All the metadata collected in the VEST map of data standards are also available in an RDF store.
An RDF store is a way of storing data using a machine-readable "grammar" (the Resource Description Framework) and machine-readable semantics (RDF vocabularies).
The whole RDF store is accessible through a SPARQL engine, which means that any system can run remote queries and get the resulting triples.
The endpoint of the SPARQL engine is: http://vest.agrisemantics.org/sparql
The vocabularies used in the RDF store are (with prefixes used in the examples below):
For example, the URI of the Agrovoc vocabulary in this RDF store is:
On each vocabulary page, there is a link to its RDF representation: following Linked Data best practices, the URI of the resource can serve both an HTML version of the resource and the RDF version, depending on the request. This means that if the URI is requested by a browser (which normally calls a URL with the specific text or HTML content type) the server will serve the HTML page, while if the request comes from an RDF tool the server will serve the RDF version.
To access the RDF version directly, you can add .rdf to the URI address, e.g. for Agrovoc: http://vest.agrisemantics.org/node/18630.rdf.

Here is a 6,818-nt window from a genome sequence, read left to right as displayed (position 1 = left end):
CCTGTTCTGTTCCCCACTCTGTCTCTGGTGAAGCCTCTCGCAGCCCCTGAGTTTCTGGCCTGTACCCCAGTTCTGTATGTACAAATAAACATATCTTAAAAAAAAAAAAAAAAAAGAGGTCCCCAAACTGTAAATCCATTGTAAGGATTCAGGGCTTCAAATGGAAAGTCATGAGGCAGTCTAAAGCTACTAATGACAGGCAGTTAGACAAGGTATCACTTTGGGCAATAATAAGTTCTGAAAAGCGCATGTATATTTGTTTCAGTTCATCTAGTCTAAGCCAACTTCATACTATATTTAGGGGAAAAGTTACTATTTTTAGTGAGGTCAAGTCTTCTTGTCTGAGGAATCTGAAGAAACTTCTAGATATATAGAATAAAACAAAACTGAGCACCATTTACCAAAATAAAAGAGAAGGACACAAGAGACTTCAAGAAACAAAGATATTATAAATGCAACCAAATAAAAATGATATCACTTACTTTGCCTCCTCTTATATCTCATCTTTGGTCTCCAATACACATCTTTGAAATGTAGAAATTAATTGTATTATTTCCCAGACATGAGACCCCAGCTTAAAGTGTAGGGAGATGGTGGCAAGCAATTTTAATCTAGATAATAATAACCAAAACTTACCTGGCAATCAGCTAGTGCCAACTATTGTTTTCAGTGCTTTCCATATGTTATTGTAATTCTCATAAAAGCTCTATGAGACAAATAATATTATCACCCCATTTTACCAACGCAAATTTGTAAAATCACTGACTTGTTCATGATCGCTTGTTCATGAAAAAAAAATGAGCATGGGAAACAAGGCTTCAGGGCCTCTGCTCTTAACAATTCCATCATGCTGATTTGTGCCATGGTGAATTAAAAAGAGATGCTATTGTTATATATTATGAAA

It was decided not to provide full resources (and therefore fully resolvable URIs) for secondary entities like authors, contributors or responsible bodies: therefore, these entities are treated in the RDF as “blank nodes” for which only the label (the name) is provided. Blank nodes are also used for some properties that in the VEST model are direct properties of the vocabulary while in other vocabularies are properties of related resources
The metadata model adopted in the map contains many elements for which there are no properties in any existing vocabulary: for these, we will create a new small VEST vocabulary containing only the properties for which there is no existing vocabulary. We also plan on creating a VEST application profile including all the classes and properties that we reuse from existing vocabularies plus the properties in the new VEST vocabulary.
Besides the description vocabularies used as schemas for the description, whenever possible the map also links internal classifications (like Type of vocabulary, Domain, Format...) to existing authority lists, possibly RDF as well.
For instance, the classification of vocabulary types is largely mapped to the W3C KOS Type vocabulary (http://w3id.org/nkos/nkostype), so that value vocabularies in the VEST registry have an owl:sameAs link to the URI of the corresponding vocabulary type defined in the more authoritative W3C list.
These mappings with existing value vocabularies were already described in D1.1.1, (table 5) and added to the database, but now they are also embedded in the RDF store so that queries can be run using the external better known URIs